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CommsCon19: What to do in the world of PR when disaster strikes

6 days ago

Earlier this month, our PR team took a trip to London to visit #CommsCon19 where they were lucky enough to hear from some of the UK’s top PR professionals. 

The talks were full of interesting information such as how to develop a digital PR strategy, how PRs should communicate with journalists and how to communicate effectively during a crisis. 

One of the sessions was based on perhaps the biggest crisis to emerge this year; the liquidation of the global travel group, Thomas Cook. 

Our team heard from Richard Stephenson and Will Nathan from the Civil Aviation Authority (CAA). Both Richard and Will played a pivotal role in the CAA communications operation during the Thomas Cook collapse. 

From Monarch to Thomas Cook

The CAA is the regulator for civilian airlines and it overseas Air Travel Organisers’ Licensing (ATOL), which is the government-run financial protection scheme for package holidays.

Playing an important role when things go wrong, this wasn’t the first time that the CAA had needed to respond to a global crisis in recent years. Back in 2017, Monarch entered administration, leaving over 100,000 holidaymakers stranded abroad. 

CAA was responsible for passenger repatriation and communicating the operation to the public. They worked with the government to secure a fleet of more than 30 aircraft, flying to more than 30 airports to bring holidaymakers back to the UK at no cost to them.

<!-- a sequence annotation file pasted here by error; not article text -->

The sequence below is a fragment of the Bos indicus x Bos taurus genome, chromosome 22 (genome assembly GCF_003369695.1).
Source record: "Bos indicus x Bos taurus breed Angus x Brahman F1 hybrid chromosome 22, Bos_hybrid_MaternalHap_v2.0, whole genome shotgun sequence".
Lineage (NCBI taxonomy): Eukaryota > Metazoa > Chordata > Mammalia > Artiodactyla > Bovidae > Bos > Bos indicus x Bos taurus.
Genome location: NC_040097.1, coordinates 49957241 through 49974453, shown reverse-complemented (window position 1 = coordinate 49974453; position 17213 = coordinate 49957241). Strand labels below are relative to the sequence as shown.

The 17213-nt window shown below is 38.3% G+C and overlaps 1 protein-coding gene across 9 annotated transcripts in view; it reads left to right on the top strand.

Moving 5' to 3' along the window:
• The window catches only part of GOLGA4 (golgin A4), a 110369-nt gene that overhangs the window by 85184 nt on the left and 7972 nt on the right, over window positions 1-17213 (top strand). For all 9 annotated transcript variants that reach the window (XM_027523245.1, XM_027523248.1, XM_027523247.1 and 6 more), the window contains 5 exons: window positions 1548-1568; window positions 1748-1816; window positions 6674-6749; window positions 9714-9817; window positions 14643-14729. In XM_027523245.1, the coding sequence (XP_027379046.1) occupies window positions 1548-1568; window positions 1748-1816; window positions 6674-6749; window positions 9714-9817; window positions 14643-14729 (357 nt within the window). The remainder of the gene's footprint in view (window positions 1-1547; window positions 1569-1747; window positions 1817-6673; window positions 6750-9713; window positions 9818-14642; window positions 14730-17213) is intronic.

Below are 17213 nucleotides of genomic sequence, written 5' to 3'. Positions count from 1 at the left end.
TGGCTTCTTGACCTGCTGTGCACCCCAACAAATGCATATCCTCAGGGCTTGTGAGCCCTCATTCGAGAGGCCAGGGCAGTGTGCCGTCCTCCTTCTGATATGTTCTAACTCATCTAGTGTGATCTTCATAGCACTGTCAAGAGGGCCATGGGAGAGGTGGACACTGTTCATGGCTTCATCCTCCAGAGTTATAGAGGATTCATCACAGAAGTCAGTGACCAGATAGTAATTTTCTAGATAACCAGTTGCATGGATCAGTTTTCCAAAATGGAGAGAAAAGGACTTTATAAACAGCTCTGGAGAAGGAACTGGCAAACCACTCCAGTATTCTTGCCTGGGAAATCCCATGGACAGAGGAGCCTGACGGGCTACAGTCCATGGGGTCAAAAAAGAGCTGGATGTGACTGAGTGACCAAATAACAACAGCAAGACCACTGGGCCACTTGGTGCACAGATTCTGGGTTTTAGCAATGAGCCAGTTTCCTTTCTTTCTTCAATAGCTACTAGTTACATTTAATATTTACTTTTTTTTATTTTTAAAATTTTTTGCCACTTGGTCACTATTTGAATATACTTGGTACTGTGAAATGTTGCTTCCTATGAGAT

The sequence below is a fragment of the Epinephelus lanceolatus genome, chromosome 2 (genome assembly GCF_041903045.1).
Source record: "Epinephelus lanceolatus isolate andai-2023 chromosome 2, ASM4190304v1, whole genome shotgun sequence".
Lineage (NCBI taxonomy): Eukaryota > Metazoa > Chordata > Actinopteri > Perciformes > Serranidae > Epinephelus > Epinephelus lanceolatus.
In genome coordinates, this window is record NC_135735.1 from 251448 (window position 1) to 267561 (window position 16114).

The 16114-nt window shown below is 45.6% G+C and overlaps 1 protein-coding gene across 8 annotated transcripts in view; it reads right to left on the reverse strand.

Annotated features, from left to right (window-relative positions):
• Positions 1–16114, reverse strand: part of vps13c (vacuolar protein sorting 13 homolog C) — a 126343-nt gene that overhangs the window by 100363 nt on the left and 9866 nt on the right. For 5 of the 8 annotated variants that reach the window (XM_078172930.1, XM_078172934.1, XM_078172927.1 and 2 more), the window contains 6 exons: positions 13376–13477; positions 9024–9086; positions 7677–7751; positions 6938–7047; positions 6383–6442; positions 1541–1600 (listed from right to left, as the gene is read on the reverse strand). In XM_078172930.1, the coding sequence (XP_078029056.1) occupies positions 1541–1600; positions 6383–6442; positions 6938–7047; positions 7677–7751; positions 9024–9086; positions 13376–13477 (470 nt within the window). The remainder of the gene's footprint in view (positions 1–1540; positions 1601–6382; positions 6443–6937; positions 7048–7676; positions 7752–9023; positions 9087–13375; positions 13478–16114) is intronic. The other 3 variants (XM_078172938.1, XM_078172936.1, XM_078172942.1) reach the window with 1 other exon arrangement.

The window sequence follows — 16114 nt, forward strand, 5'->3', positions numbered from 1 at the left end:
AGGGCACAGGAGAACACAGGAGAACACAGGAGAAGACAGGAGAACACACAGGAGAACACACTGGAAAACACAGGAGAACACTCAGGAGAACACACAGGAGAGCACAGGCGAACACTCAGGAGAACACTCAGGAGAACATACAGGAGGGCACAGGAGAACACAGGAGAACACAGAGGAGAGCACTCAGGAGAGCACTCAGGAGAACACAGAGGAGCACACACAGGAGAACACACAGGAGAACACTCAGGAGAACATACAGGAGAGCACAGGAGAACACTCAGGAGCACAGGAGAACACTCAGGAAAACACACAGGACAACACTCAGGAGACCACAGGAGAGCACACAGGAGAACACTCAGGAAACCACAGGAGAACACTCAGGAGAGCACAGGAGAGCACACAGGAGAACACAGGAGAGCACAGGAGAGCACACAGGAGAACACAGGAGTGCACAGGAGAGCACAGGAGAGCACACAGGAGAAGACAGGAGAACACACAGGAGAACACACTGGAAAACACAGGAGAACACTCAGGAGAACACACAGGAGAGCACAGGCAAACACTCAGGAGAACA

The communications team worked tirelessly day and night to ensure that everyone who needed information, had it. But, how did CAA build on and improve their communications operation when history repeated itself with Thomas Cook?

Operation Matterhorn and the single source of truth

After the collapse of Monarch, the CAA team used the experience to begin planning in case an even larger holiday company went under. Expecting this to be an enormous task, they named this scenario ‘Operation Matterhorn’ – and the plans had to be set in motion almost as soon as they were made.

When Thomas Cook announced its liquidation in September 2019, there were 150,000 passengers stranded abroad along with 360,000 future bookings which became invalid. In response, CAA launched its largest peacetime repatriation.  ‘Operation Matterhorn’ had begun.

Central to the plan, Operation Matterhorn had three messages to communicate: 

  • If you’re in the UK, don’t go to the airport
  • If you’re on holiday, don’t panic or try to come home
  • Use the single source of truth 

The single source of truth was one of the key parts of CAA’s communications strategy during the Thomas Cook crisis. This was a dedicated website which included policy information for passengers abroad and was where all Thomas Cook customers, whether at home or abroad, were directed to. It was the only place where people could be guaranteed to get the accurate information they needed to know, it was the single source of truth that holidaymakers, journalists, hoteliers and politicians could all rely on.

In a crisis, rumour, misreporting and gossip can spread like wildfire and things get even more complicated when people spread deliberate falsehoods. To cut through this, the single source of truth can be tremendously important and, in this situation, it was key.

Richard Stephenson pointed out how, in the first few hours, this website was crucial in communicating with Thomas Cook customers. But, they weren’t the only people who needed information. Thomas Cook employees, UK airports, foreign airports, friends and family of customers, airlines and hotels also needed to know what was going on. 

How else did they communicate?

One of the key aims for CAA during the Thomas Cook crisis was ensuring that they were in control of the media narrative. They had to take control of the story and ensure that everything was communicated in a truthful and transparent way.